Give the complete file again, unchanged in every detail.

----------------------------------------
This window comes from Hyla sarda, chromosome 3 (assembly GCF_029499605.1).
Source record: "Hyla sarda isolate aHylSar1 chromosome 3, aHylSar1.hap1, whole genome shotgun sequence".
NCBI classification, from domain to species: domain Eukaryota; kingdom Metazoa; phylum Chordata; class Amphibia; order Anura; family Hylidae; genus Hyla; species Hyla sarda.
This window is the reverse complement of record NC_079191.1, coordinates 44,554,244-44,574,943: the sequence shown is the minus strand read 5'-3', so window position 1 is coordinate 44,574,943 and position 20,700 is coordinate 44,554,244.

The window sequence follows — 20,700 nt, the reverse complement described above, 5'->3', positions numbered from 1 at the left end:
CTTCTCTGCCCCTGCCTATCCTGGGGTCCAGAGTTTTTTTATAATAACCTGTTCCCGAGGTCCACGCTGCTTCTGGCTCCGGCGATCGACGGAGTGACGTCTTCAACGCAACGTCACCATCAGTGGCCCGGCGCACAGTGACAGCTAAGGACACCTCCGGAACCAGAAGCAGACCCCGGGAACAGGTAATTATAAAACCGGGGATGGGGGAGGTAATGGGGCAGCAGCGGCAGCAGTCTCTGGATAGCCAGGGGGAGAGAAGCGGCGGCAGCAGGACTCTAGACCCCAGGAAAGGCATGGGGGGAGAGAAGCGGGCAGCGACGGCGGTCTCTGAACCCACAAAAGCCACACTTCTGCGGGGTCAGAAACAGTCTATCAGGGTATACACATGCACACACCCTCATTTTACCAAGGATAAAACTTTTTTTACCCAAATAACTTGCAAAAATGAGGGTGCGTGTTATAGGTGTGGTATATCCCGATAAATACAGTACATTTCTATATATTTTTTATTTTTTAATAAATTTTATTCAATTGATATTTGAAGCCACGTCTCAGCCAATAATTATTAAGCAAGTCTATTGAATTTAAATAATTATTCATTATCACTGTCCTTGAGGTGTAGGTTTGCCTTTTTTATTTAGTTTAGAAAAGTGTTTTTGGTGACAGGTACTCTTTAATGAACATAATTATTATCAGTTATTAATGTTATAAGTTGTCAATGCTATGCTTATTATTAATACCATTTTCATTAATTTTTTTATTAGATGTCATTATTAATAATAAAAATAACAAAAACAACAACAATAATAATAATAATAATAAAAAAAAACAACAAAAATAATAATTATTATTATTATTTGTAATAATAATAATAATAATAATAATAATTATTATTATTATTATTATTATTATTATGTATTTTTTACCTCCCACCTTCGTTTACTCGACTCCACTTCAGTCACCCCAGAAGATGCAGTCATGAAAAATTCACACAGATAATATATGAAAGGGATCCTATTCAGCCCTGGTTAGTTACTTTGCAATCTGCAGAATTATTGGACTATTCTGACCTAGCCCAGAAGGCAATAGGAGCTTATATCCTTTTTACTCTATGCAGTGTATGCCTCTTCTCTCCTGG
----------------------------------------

This window comes from Hyla sarda, chromosome 3 (assembly GCF_029499605.1).
Source record: "Hyla sarda isolate aHylSar1 chromosome 3, aHylSar1.hap1, whole genome shotgun sequence".
NCBI classification, from domain to species: domain Eukaryota; kingdom Metazoa; phylum Chordata; class Amphibia; order Anura; family Hylidae; genus Hyla; species Hyla sarda.
This window is the reverse complement of record NC_079191.1, coordinates 44,554,244-44,574,943: the sequence shown is the minus strand read 5'-3', so window position 1 is coordinate 44,574,943 and position 20,700 is coordinate 44,554,244.

The window sequence follows — 20,700 nt, the reverse complement described above, 5'->3', positions numbered from 1 at the left end:
CTTCTCTGCCCCTGCCTATCCTGGGGTCCAGAGTTTTTTTATAATAACCTGTTCCCGAGGTCCACGCTGCTTCTGGCTCCGGCGATCGACGGAGTGACGTCTTCAACGCAACGTCACCATCAGTGGCCCGGCGCACAGTGACAGCTAAGGACACCTCCGGAACCAGAAGCAGACCCCGGGAACAGGTAATTATAAAACCGGGGATGGGGGAGGTAATGGGGCAGCAGCGGCAGCAGTCTCTGGATAGCCAGGGGGAGAGAAGCGGCGGCAGCAGGACTCTAGACCCCAGGAAAGGCATGGGGGGAGAGAAGCGGGCAGCGACGGCGGTCTCTGAACCCACAAAAGCCACACTTCTGCGGGGTCAGAAACAGTCTATCAGGGTATACACATGCACACACCCTCATTTTACCAAGGATAAAACTTTTTTTACCCAAATAACTTGCAAAAATGAGGGTGCGTGTTATAGGTGTGGTATATCCCGATAAATACAGTACATTTCTATATATTTTTTATTTTTTAATAAATTTTATTCAATTGATATTTGAAGCCACGTCTCAGCCAATAATTATTAAGCAAGTCTATTGAATTTAAATAATTATTCATTATCACTGTCCTTGAGGTGTAGGTTTGCCTTTTTTATTTAGTTTAGAAAAGTGTTTTTGGTGACAGGTACTCTTTAATGAACATAATTATTATCAGTTATTAATGTTATAAGTTGTCAATGCTATGCTTATTATTAATACCATTTTCATTAATTTTTTTATTAGATGTCATTATTAATAATAAAAATAACAAAAACAACAACAATAATAATAATAATAATAAAAAAAAACAACAAAAATAATAATTATTATTATTATTTGTAATAATAATAATAATAATAATAATAATTATTATTATTATTATTATTATTATTATGTATTTTTTACCTCCCACCTTCGTTTACTCGACTCCACTTCAGTCACCCCAGAAGATGCAGTCATGAAAAATTCACACAGATAATATATGAAAGGGATCCTATTCAGCCCTGGTTAGTTACTTTGCAATCTGCAGAATTATTGGACTATTCTGACCTAGCCCAGAAGGCAATAGGAGCTTATATCCTTTTTACTCTATGCAGTGTATGCCTCTTCTCTCCTGG